The radial distance between the PD circle and the Outside Diameter (OD) circle of the pulley is 0.010" or 0.254 mm, by definitio n. (So the differenc e in diameters is 0.508 mm.)

The actual GT2 profile is in the Gates patent, but they have managed to draw the diagram in a reasonabl y incompreh ensible form. This is of course entirely accidenta l ...  Wink

If you search through the SDP-SI web site you will find that you can download a DXF for any of their stock pulleys. Fine - but with a tiny bit of knowledge you can open that DXF up to see what the profile looks like, in terms of arcs etc. How nice! However, be aware that the DXF drawings are NOT an exact represent ation of the Gates profile. The DXF is several microns wrong in several places.

If you search through the web you will find Chinese GT2 belts and pulleys. Well, they CALL them GT2, but they are not licensed by Gates afaik, and their profiles are a bit more off. You may also find their idea of the profile as well.

Other good brands have profiles which are very similar to the GT2, but they have to call them something else because of the patents etc which Gates holds.

Now, some backgroun d to explain all this. The GT2 profile is very similar to the HTD profile, but the HTD patent expired. So Gates developed and patented the GT2 almost entirely as a successor to the HTD, rather than for any really serious technical reason. The GT2 patent has now also expired - so Gates now have the GT3 patent ...  Fortunate ly, even Gates admit the GT2 and GT3 are compatibl e. In short, the differenc es are small.

The big advance is the curved profile on the belt which snugs into the pulley, as opposed to the loose and rattly profile of the old XL-type belts. Since the rounded teeth engage so much better, the rounded tooth belts are both quieter and transmit more power. And the GT-style has almost zero backlash, which is a lot better than the XL ever were.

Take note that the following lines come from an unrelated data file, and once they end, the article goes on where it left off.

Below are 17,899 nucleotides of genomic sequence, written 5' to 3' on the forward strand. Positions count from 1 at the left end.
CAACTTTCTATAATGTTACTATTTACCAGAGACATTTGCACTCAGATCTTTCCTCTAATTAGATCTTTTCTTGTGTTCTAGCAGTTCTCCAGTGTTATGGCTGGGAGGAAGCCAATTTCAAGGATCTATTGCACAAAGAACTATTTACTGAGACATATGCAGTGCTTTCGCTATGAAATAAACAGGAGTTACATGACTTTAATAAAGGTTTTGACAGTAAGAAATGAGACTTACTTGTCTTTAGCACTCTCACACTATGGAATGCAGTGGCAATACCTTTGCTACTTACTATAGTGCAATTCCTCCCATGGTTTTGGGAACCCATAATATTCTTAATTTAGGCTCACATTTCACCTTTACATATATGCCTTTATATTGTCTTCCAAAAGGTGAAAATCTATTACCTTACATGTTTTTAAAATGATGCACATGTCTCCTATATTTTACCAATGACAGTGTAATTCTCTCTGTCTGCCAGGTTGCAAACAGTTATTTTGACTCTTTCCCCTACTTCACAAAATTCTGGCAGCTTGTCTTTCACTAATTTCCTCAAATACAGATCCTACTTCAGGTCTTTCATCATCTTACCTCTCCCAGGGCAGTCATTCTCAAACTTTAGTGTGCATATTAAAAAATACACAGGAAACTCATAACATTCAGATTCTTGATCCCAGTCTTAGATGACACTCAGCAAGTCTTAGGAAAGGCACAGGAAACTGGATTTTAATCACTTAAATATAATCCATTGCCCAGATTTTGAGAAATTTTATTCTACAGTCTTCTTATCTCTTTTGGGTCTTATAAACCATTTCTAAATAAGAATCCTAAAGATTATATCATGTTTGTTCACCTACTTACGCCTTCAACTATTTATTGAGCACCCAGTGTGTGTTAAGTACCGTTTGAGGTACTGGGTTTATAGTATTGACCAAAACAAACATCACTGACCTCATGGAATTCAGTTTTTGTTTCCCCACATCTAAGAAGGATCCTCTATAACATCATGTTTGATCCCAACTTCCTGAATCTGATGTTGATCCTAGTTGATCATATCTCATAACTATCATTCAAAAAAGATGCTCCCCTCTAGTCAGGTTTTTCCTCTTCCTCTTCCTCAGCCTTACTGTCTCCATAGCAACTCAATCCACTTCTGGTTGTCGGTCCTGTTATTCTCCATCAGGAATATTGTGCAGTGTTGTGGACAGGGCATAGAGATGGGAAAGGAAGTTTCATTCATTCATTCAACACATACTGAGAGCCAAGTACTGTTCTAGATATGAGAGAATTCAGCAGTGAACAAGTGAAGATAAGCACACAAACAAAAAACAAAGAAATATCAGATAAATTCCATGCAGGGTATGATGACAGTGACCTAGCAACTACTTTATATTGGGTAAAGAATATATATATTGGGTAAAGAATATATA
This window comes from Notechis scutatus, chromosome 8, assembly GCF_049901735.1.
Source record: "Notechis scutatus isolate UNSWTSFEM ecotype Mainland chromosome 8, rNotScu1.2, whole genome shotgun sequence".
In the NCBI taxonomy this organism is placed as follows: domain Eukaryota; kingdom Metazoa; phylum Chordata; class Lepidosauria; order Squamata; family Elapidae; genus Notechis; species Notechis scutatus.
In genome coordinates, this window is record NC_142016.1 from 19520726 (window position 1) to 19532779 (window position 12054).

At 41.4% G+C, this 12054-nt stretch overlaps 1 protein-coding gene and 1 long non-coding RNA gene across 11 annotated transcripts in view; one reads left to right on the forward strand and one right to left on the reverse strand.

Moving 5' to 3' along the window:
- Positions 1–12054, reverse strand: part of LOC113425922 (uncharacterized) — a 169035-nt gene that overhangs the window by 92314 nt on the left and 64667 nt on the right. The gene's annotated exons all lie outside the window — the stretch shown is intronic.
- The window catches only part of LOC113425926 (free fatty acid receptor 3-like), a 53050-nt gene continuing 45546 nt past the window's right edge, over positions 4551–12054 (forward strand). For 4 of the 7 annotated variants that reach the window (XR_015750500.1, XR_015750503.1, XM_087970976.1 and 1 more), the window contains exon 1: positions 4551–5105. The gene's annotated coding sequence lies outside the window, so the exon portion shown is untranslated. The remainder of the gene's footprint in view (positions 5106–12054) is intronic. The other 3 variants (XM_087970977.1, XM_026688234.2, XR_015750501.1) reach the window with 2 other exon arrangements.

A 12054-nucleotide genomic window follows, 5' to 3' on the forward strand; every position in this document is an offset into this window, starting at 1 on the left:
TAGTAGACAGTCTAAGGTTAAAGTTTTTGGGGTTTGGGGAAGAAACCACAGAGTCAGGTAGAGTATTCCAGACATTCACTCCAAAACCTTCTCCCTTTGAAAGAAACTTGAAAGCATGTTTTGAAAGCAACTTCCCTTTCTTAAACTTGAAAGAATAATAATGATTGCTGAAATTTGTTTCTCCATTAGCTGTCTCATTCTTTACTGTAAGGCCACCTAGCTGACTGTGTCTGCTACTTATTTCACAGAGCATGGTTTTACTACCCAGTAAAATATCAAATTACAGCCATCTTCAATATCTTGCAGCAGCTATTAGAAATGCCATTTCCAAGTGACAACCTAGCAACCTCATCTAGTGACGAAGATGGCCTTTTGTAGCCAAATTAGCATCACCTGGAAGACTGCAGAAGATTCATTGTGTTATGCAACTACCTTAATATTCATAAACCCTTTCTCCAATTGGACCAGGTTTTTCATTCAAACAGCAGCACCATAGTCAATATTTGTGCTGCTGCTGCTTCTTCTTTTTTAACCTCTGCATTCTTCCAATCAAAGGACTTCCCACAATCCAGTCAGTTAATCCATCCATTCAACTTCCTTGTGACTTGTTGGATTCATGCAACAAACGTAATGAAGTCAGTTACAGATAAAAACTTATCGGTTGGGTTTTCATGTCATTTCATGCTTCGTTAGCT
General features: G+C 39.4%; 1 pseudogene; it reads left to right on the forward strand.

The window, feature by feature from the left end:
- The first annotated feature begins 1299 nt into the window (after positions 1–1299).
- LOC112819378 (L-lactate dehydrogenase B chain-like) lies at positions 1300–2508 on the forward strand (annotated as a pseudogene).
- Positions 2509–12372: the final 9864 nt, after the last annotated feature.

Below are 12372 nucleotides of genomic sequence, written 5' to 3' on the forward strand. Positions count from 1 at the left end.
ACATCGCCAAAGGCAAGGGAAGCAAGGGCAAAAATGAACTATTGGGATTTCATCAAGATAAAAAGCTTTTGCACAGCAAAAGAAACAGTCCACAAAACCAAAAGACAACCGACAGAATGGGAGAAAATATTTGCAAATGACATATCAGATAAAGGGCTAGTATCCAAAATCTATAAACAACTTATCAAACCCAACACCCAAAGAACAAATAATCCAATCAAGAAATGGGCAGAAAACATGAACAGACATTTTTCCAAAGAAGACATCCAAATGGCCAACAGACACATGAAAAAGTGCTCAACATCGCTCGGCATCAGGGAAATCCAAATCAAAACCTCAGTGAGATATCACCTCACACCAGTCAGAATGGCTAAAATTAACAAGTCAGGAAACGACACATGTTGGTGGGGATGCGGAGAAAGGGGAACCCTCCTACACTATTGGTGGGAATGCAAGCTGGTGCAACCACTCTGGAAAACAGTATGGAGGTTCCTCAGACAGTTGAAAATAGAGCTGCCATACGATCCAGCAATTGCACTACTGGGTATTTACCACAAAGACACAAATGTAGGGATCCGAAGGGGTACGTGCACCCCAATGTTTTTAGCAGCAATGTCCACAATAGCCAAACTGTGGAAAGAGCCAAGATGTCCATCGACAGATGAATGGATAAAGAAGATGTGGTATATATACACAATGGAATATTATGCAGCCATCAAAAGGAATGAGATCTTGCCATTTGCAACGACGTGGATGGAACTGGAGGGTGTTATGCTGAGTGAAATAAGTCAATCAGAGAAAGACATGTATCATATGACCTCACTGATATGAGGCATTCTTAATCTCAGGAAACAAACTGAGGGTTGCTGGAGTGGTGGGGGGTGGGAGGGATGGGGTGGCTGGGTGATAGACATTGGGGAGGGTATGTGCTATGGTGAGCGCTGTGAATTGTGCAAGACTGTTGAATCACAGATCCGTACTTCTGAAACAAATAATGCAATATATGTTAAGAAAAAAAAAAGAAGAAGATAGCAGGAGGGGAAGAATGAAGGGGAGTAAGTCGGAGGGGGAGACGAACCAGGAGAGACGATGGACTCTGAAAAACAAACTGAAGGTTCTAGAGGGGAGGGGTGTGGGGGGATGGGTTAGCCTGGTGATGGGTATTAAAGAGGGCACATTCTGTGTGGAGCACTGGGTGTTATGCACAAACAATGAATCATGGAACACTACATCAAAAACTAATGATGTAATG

I have been cutting GT2 pulleys in various sizes, with good success, to upgrade my CNC. They replace the old XL belts it came with.

Cheers
Roger
8  General Category / Gear Discussions / Re: Miniature Taper Lock fittings? on: March 18, 2016, 08:09:21 PM
I tried putting a keyway into the taperlock, but that meant drilling or broaching a 1 - 1.5 mm hole down the boundary between taperlock and pulley at the taper angle for maybe 10 mm. That was ... difficult .

The single nut works very well imho.

Yeah, I understan d about your more 'senior' members.  Smiley Given the hassles of maintaini ng a CNC, I don't blame them.

Cheers
Roger
9  General Category / Gear Discussions / Re: Miniature Taper Lock fittings? on: March 18, 2016, 06:49:15 PM
Zip file received. Interesti ng article (and issue), for which my thanks.

Ah, model engine enthusias ts, and the smell of nitro ... (or ether+olive oil)